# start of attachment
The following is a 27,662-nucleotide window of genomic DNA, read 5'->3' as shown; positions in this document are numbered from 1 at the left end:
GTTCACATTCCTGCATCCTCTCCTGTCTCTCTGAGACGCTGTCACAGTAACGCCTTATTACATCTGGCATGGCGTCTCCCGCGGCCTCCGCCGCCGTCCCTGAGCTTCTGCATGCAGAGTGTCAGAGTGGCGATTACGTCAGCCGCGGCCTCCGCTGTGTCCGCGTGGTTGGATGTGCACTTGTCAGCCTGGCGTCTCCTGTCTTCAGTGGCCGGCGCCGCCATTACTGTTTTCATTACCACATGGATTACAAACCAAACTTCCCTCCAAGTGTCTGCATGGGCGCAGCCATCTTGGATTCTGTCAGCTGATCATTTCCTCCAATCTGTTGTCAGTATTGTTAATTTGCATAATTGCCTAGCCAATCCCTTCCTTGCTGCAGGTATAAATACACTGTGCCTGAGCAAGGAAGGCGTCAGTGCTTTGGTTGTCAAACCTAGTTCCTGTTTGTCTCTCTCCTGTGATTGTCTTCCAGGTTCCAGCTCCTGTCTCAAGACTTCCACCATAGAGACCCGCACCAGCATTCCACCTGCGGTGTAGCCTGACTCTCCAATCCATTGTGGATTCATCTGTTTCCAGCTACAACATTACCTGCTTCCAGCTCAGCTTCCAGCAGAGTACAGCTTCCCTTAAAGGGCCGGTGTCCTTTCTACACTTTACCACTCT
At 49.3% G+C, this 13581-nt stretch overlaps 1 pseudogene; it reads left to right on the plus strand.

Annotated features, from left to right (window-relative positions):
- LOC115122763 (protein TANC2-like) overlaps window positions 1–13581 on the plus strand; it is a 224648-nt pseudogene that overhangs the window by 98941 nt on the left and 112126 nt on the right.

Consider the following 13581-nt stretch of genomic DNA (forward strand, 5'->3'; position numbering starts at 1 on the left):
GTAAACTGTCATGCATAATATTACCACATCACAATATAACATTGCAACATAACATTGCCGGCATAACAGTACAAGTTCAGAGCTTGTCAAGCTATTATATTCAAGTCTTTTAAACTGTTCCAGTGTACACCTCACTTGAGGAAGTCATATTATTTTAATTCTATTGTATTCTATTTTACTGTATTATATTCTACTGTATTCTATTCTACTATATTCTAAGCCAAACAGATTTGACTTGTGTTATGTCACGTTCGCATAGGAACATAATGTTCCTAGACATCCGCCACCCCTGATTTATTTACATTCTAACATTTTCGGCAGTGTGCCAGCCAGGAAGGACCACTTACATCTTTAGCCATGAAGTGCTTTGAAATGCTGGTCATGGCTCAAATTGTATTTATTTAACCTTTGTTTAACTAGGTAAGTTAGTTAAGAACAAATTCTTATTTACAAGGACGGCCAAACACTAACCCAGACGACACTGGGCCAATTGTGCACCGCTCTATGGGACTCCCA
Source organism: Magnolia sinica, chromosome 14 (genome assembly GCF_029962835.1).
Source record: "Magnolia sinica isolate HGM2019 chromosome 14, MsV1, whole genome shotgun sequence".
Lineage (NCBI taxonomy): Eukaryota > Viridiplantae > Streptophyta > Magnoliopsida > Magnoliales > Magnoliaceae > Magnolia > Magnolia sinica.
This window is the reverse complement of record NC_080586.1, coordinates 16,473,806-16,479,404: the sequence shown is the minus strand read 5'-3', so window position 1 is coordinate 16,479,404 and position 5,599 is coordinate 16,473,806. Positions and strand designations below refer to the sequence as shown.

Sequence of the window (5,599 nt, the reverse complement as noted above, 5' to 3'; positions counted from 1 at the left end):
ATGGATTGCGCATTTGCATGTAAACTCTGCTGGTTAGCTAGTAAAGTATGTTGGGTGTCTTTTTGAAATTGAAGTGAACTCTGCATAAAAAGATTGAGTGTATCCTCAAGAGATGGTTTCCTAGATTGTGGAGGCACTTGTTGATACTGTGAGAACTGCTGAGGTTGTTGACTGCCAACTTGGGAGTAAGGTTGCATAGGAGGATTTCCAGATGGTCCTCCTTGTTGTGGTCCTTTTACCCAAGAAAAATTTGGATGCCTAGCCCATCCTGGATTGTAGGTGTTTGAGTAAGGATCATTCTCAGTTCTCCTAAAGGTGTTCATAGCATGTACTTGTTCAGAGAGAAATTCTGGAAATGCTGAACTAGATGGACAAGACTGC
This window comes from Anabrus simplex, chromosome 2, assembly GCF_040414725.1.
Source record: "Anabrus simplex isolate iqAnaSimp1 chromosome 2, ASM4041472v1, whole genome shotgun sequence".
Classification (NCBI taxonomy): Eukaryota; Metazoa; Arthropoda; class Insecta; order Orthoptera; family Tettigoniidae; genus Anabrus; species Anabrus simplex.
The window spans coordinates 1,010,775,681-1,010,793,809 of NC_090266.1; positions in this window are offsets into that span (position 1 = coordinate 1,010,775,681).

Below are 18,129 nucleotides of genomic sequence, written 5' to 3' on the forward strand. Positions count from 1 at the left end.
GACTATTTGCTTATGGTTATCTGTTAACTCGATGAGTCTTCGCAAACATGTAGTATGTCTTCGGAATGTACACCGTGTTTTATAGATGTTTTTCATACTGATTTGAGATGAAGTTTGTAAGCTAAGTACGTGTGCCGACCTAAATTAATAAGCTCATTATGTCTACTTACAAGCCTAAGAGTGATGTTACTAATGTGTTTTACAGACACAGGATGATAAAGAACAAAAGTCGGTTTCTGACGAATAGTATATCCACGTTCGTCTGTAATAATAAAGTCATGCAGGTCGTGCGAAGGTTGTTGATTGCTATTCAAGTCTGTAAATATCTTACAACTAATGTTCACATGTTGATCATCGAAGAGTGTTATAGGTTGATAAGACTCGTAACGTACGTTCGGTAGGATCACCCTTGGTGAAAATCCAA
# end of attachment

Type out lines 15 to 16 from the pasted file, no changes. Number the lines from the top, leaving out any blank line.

Source record: "Anabrus simplex isolate iqAnaSimp1 chromosome 2, ASM4041472v1, whole genome shotgun sequence".
Classification (NCBI taxonomy): Eukaryota; Metazoa; Arthropoda; class Insecta; order Orthoptera; family Tettigoniidae; genus Anabrus; species Anabrus simplex.